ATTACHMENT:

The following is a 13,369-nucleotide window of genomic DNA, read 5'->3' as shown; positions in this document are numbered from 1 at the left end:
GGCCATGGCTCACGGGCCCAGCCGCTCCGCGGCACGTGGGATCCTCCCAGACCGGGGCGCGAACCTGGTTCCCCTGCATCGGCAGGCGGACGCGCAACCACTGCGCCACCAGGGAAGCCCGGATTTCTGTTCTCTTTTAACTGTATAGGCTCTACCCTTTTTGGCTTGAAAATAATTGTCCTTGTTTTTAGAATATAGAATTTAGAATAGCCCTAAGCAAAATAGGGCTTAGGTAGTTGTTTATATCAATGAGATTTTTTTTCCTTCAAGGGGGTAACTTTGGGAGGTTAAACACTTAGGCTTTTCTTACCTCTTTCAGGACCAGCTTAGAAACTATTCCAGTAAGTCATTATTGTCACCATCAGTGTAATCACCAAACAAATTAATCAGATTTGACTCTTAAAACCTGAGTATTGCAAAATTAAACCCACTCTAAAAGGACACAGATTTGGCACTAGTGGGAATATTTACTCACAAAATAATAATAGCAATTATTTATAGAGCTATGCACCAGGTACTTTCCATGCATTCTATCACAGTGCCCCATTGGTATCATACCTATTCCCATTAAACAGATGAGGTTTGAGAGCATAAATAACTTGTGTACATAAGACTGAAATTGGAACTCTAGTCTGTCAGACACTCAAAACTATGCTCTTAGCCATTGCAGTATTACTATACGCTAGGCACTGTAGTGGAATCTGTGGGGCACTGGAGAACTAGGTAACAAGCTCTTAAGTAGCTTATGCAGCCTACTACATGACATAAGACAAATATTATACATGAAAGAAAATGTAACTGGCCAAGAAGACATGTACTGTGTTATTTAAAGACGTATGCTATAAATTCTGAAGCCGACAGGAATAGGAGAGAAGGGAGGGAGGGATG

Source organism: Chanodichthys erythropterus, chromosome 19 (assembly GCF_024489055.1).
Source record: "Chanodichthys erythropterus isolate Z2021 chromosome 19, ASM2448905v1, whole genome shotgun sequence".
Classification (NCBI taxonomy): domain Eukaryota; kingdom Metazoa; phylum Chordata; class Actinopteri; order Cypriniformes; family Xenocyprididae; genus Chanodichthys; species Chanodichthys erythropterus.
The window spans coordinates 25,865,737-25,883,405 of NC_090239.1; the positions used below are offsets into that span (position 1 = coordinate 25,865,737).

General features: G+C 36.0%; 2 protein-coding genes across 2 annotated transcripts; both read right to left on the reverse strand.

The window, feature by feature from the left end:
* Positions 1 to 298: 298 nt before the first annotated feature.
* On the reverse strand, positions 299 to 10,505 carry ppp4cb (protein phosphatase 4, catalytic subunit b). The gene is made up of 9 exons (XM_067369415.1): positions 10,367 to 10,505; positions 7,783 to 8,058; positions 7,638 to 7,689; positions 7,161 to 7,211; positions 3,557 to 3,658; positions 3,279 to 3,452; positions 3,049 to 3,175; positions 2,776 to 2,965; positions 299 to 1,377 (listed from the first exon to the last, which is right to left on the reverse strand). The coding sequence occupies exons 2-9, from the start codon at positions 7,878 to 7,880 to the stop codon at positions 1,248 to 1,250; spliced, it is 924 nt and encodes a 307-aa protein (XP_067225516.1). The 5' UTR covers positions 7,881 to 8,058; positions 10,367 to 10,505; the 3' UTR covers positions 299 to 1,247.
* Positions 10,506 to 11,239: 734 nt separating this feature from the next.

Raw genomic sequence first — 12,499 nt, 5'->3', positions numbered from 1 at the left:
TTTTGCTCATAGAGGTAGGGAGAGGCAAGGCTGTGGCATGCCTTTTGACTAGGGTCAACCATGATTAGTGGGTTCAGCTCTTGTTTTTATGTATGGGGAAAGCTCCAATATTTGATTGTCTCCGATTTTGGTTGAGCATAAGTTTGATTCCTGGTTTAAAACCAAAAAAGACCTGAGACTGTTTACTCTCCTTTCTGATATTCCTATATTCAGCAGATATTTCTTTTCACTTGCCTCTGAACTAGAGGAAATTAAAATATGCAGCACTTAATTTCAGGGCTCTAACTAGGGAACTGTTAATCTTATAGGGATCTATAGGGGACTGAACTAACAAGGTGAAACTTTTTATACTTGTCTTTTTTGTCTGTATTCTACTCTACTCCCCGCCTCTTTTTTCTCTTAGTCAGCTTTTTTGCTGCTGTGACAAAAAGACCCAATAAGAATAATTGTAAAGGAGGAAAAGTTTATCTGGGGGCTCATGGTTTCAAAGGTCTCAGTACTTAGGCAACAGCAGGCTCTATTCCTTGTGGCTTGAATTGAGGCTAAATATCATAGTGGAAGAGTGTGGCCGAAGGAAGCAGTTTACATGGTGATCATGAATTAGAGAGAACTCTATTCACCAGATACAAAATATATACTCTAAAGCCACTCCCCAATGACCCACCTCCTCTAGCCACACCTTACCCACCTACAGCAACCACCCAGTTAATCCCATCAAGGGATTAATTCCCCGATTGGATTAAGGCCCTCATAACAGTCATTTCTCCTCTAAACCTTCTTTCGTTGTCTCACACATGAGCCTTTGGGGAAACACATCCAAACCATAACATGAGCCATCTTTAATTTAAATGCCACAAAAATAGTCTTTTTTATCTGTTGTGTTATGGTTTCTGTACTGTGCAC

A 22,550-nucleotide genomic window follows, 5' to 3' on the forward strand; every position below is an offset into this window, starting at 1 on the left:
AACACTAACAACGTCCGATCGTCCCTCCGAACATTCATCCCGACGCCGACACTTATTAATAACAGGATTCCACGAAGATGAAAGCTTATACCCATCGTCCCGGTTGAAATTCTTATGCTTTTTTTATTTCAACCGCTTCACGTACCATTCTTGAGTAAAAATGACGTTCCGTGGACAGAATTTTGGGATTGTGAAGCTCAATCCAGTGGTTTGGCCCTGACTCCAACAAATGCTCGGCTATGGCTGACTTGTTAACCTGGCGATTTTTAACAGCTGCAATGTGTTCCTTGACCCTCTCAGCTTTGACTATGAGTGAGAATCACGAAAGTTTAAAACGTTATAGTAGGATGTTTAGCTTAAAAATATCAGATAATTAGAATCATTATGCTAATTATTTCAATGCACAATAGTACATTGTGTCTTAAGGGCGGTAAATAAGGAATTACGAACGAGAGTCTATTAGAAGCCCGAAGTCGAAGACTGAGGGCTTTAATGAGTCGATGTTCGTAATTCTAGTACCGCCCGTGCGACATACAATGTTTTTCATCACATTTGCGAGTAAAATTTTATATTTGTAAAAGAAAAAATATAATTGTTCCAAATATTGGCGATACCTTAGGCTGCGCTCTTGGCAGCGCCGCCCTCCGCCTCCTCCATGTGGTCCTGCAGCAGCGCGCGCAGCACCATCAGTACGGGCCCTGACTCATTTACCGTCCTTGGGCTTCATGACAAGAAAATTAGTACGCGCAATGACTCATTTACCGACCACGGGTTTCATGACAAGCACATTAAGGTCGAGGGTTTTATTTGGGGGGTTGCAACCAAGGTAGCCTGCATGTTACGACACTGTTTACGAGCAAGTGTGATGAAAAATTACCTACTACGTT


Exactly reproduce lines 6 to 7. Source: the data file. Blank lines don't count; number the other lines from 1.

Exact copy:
The window spans coordinates 25,865,737-25,883,405 of NC_090239.1; the positions used below are offsets into that span (position 1 = coordinate 25,865,737).

General features: G+C 36.0%; 2 protein-coding genes across 2 annotated transcripts; both read right to left on the reverse strand.